The Mosuo are primarily an agrarian culture, and their daily life reflects this. Most work centers on raising crops (grains, potatoes, etc.), and caring for livestock (yaks, water buffalos, sheep, goats, poultry, etc.). So far as dietary needs go, the Mosuo are largely self-sufficient, able to raise everything they need for day-to-day life. Meat is a significant part of the Mosuo diet, but lacking refrigeration, most meat tends to be salted/smoked, to be preserved for future use. In fact, the Mosuo are somewhat famous for their preserved pork, which is really a large slab of a pig's carcass that is preserved and can be kept for 10 years or more, used when needed.
Local economies tend to be more of a barter economy, with people simply trading for what they need with each other; however, as interaction with the outside world becomes more common, there is also greater use of a cash-based system of trade. As average incomes are quite low (as low as $US 150-200 in some areas), there are severe financial restrictions when cash is necessary (such as for education, travel, etc.).
The Mosuo also have their own local alcohol, called Sulima, which is kind of like a strong wine. It is drunk quite regularly, and almost always offered to guests. It will also be drunk at all important ceremonies and festivals.
Mosuo homes are generally designed as four rectangular structures, built in a square, with an open central courtyard. Animals and humans will live together in this home, with much of the first floor dedicated to housing for the livestock (water buffalos, horses, geese, poultry, etc.). It is, in fact, not uncommon to have animals wandering in and out of the house all day. The first floor will also have the main cooking area, and the main eating/visiting area. The second floor is used most commonly for storage, and for the private rooms for Mosuo women (the rest of the family will sleep in communal quarters).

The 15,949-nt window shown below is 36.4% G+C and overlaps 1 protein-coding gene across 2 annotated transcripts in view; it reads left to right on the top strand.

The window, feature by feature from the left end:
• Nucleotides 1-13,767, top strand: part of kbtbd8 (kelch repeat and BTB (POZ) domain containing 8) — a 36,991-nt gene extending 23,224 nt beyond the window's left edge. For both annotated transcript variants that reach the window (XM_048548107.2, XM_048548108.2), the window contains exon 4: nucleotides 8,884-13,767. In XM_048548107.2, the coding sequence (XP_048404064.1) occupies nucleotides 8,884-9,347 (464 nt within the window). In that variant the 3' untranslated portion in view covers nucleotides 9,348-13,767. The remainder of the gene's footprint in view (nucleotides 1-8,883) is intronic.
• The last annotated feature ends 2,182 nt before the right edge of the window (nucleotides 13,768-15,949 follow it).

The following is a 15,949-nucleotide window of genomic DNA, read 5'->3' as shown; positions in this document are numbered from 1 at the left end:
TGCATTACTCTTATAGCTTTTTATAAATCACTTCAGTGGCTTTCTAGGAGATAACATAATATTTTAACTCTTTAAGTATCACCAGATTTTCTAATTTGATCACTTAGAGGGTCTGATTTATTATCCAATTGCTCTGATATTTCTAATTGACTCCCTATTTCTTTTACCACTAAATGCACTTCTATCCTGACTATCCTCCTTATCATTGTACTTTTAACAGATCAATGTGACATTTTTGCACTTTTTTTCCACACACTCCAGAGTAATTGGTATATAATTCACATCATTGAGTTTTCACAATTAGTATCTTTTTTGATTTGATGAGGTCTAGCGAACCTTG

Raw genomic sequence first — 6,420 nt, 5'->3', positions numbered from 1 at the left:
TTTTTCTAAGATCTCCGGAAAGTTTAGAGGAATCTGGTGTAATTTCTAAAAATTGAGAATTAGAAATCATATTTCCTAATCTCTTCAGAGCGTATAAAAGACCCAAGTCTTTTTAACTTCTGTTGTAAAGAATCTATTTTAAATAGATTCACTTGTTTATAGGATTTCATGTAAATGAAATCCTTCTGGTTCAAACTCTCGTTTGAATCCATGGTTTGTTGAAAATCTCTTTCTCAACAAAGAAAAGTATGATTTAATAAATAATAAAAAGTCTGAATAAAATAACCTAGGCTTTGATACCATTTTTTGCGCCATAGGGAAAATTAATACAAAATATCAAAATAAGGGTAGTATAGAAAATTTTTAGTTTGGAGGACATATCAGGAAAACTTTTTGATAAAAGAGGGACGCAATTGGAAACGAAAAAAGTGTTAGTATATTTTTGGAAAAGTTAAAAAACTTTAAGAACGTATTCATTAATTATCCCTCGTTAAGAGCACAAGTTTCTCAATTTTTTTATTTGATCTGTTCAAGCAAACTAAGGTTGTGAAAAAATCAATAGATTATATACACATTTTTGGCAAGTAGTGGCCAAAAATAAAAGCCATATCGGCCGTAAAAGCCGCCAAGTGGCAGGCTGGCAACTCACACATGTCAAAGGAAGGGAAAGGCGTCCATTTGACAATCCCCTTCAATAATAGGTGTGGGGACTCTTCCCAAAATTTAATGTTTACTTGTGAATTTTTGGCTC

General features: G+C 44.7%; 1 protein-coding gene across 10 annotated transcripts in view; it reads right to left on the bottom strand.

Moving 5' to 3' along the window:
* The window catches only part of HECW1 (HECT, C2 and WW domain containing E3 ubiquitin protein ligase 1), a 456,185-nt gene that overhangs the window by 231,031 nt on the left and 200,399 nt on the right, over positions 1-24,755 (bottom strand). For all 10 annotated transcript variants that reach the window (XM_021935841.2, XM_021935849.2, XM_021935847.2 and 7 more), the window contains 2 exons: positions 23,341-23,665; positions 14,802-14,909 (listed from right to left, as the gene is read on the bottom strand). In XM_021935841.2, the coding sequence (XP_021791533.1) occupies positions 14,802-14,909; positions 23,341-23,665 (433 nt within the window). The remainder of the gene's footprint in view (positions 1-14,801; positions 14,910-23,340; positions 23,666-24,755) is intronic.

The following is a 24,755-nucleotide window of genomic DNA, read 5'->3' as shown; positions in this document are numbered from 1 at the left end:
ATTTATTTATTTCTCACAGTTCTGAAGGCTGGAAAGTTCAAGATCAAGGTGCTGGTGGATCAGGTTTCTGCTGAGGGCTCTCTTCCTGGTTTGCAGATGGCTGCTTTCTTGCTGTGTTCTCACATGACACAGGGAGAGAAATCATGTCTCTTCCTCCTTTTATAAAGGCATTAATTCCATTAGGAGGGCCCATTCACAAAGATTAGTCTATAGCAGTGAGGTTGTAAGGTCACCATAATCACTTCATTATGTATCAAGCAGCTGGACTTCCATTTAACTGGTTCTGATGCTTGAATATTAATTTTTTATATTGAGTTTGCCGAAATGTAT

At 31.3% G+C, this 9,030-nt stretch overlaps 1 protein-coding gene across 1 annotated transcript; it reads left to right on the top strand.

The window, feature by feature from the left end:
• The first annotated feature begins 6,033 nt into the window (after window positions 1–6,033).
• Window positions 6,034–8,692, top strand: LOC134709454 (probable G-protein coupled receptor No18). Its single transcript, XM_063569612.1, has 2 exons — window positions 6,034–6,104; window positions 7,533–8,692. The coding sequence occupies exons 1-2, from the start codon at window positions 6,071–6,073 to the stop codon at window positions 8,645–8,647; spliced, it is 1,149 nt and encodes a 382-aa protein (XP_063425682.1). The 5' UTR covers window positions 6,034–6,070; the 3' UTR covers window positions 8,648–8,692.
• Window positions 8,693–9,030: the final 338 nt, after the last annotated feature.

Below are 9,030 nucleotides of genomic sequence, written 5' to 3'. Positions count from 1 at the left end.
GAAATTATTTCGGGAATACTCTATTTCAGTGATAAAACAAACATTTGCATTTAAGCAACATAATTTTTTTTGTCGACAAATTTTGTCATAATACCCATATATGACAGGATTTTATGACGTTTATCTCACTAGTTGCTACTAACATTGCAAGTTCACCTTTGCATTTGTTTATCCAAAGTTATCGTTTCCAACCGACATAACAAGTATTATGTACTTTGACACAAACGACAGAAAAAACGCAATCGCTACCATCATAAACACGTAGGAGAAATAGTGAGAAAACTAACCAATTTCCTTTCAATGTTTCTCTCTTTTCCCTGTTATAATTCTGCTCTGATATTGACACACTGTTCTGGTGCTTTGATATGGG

Electricity has only recently been introduced to Mosuo communities; in fact, many villages still have no electricity. And running water is almost non-existent, tending to rely more on local wells or streams. So living in a Mosuo village can be quite an experience for those more used to “modern luxuries”. But, on the other hand, things are changing very quickly, and it is not that uncommon to find at least one or two homes in a village that will have a satellite dish in their courtyard, and a karaoke machine hooked up to their TV.
As would be expected, change is very rapid, and has a significant impact on Mosuo culture and daily life. Many younger people seek to leave home to work in larger cities; and many younger people are forgetting their language/culture in the face of “modern” development. On the other hand, many Mosuo are very proud of their culture, and still practice many of their traditional beliefs. This mixture of modern and traditional is very interesting to see, and an experience not to be missed.